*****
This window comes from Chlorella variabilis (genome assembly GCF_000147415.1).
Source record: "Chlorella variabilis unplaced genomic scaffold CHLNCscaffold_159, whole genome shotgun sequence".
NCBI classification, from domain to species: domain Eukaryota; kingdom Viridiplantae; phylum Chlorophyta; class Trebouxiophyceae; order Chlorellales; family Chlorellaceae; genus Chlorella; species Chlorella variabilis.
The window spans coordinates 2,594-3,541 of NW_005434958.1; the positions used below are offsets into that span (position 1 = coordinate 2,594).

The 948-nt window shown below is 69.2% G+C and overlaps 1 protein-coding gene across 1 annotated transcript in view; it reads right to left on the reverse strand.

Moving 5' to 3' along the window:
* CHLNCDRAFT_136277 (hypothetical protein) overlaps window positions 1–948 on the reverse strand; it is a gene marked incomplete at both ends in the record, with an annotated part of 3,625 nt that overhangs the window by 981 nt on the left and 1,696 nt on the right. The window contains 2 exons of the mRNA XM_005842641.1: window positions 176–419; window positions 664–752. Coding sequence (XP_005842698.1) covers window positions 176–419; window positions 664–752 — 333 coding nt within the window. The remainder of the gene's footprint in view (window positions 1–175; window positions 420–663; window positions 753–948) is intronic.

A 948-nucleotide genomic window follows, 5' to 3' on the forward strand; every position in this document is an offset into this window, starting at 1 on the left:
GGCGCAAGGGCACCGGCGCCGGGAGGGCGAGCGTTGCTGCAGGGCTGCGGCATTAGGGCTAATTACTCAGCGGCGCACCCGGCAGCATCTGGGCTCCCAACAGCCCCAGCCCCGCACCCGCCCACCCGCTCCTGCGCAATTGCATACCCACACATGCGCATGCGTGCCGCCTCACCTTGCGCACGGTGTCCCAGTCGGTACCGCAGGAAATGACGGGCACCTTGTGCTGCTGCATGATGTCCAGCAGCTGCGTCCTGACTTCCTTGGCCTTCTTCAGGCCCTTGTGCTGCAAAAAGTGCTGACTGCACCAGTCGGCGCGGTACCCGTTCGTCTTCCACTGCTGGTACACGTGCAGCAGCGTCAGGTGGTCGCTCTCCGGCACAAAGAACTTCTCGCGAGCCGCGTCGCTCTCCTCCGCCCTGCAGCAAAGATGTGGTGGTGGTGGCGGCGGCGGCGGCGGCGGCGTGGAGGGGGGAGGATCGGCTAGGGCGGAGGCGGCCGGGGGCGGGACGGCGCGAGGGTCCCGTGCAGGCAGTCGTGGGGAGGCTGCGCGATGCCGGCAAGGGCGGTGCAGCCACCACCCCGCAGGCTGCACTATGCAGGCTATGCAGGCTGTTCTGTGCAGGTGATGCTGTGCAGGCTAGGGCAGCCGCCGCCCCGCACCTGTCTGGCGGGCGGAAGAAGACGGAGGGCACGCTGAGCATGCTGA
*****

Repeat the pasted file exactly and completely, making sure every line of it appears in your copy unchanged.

This window comes from Chlorella variabilis (genome assembly GCF_000147415.1).
Source record: "Chlorella variabilis unplaced genomic scaffold CHLNCscaffold_159, whole genome shotgun sequence".
NCBI classification, from domain to species: domain Eukaryota; kingdom Viridiplantae; phylum Chlorophyta; class Trebouxiophyceae; order Chlorellales; family Chlorellaceae; genus Chlorella; species Chlorella variabilis.
The window spans coordinates 2,594-3,541 of NW_005434958.1; the positions used below are offsets into that span (position 1 = coordinate 2,594).

The 948-nt window shown below is 69.2% G+C and overlaps 1 protein-coding gene across 1 annotated transcript in view; it reads right to left on the reverse strand.

Moving 5' to 3' along the window:
* CHLNCDRAFT_136277 (hypothetical protein) overlaps window positions 1–948 on the reverse strand; it is a gene marked incomplete at both ends in the record, with an annotated part of 3,625 nt that overhangs the window by 981 nt on the left and 1,696 nt on the right. The window contains 2 exons of the mRNA XM_005842641.1: window positions 176–419; window positions 664–752. Coding sequence (XP_005842698.1) covers window positions 176–419; window positions 664–752 — 333 coding nt within the window. The remainder of the gene's footprint in view (window positions 1–175; window positions 420–663; window positions 753–948) is intronic.

A 948-nucleotide genomic window follows, 5' to 3' on the forward strand; every position in this document is an offset into this window, starting at 1 on the left:
GGCGCAAGGGCACCGGCGCCGGGAGGGCGAGCGTTGCTGCAGGGCTGCGGCATTAGGGCTAATTACTCAGCGGCGCACCCGGCAGCATCTGGGCTCCCAACAGCCCCAGCCCCGCACCCGCCCACCCGCTCCTGCGCAATTGCATACCCACACATGCGCATGCGTGCCGCCTCACCTTGCGCACGGTGTCCCAGTCGGTACCGCAGGAAATGACGGGCACCTTGTGCTGCTGCATGATGTCCAGCAGCTGCGTCCTGACTTCCTTGGCCTTCTTCAGGCCCTTGTGCTGCAAAAAGTGCTGACTGCACCAGTCGGCGCGGTACCCGTTCGTCTTCCACTGCTGGTACACGTGCAGCAGCGTCAGGTGGTCGCTCTCCGGCACAAAGAACTTCTCGCGAGCCGCGTCGCTCTCCTCCGCCCTGCAGCAAAGATGTGGTGGTGGTGGCGGCGGCGGCGGCGGCGGCGTGGAGGGGGGAGGATCGGCTAGGGCGGAGGCGGCCGGGGGCGGGACGGCGCGAGGGTCCCGTGCAGGCAGTCGTGGGGAGGCTGCGCGATGCCGGCAAGGGCGGTGCAGCCACCACCCCGCAGGCTGCACTATGCAGGCTATGCAGGCTGTTCTGTGCAGGTGATGCTGTGCAGGCTAGGGCAGCCGCCGCCCCGCACCTGTCTGGCGGGCGGAAGAAGACGGAGGGCACGCTGAGCATGCTGA